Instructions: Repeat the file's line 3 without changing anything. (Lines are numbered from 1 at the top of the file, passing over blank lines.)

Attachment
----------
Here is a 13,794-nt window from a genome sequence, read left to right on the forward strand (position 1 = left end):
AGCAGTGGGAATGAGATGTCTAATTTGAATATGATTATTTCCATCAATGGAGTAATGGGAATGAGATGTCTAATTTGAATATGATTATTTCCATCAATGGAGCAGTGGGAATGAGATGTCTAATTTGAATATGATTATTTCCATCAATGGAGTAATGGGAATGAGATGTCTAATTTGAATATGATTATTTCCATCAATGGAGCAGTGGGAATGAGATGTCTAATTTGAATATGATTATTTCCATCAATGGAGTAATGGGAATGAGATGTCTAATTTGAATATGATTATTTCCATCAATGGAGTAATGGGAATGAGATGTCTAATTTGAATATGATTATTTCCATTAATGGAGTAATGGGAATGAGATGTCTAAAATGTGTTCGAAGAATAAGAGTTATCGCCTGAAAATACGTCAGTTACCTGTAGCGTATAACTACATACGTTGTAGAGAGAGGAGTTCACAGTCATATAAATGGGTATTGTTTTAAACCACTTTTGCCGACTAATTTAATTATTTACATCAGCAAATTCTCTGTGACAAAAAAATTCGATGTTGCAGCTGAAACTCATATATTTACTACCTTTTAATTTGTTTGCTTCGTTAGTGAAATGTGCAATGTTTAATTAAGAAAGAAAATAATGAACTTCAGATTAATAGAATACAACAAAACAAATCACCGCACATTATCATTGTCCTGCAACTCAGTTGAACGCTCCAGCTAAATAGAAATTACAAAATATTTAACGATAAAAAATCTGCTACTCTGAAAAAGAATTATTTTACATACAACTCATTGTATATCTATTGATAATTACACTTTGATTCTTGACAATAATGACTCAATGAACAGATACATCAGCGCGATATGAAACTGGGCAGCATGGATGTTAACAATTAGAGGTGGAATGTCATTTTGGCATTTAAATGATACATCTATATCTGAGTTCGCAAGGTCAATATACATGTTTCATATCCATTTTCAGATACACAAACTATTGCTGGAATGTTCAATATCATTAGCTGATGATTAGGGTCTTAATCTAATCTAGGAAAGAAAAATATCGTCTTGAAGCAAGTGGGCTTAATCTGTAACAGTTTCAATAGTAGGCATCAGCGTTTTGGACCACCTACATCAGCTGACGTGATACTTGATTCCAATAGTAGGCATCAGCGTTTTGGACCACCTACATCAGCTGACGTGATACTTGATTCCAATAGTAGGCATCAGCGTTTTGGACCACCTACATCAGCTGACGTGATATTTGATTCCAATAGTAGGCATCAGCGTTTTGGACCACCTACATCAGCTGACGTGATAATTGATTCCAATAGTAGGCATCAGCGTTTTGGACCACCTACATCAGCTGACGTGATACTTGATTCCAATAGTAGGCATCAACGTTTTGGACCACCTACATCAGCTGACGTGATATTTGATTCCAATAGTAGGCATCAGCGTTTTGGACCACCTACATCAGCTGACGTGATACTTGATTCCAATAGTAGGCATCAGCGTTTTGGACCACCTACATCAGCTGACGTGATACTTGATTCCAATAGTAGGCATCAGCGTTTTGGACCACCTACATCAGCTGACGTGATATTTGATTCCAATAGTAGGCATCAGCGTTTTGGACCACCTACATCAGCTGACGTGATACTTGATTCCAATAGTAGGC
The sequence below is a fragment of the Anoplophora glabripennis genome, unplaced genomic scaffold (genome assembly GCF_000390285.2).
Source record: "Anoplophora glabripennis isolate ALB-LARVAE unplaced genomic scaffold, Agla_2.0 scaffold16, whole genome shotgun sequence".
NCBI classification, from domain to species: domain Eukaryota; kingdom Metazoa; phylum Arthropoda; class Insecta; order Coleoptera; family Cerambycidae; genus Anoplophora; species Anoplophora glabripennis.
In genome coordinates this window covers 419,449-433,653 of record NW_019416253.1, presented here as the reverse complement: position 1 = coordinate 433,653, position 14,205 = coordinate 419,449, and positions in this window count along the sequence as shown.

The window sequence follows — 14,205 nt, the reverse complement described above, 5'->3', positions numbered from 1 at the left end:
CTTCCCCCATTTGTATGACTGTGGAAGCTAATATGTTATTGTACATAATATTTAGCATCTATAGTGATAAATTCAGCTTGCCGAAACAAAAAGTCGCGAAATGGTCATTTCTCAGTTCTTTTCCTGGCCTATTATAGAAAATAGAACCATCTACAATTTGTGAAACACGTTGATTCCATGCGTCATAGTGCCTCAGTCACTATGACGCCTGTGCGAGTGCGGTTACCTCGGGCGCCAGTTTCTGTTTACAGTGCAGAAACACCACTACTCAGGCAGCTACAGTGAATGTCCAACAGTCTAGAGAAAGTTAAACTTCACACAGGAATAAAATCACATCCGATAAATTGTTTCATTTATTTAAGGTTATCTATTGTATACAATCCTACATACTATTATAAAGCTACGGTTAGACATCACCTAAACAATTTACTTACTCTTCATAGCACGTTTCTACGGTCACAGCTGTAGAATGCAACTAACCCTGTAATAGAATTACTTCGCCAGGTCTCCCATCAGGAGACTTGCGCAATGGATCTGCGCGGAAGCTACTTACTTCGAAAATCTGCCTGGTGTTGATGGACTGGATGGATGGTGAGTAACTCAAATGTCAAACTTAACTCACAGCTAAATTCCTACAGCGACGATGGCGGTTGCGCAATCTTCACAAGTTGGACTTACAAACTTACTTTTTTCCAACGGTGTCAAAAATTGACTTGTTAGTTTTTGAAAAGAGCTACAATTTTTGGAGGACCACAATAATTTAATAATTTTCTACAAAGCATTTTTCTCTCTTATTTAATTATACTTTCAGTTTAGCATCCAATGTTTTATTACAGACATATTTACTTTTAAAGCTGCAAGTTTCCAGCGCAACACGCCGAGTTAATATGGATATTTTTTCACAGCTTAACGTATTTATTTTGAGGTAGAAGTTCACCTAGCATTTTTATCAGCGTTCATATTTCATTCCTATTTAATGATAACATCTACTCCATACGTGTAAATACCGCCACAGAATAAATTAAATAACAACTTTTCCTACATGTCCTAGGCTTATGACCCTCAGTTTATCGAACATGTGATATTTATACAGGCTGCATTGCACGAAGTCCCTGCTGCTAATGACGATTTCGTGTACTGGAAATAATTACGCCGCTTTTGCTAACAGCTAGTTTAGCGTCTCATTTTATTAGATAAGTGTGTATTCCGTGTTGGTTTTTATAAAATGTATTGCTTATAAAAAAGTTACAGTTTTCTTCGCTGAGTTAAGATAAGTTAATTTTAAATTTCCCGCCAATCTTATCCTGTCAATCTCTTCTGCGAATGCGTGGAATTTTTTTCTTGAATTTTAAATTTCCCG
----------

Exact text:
The sequence below is a fragment of the Anoplophora glabripennis genome, unplaced genomic scaffold (genome assembly GCF_000390285.2).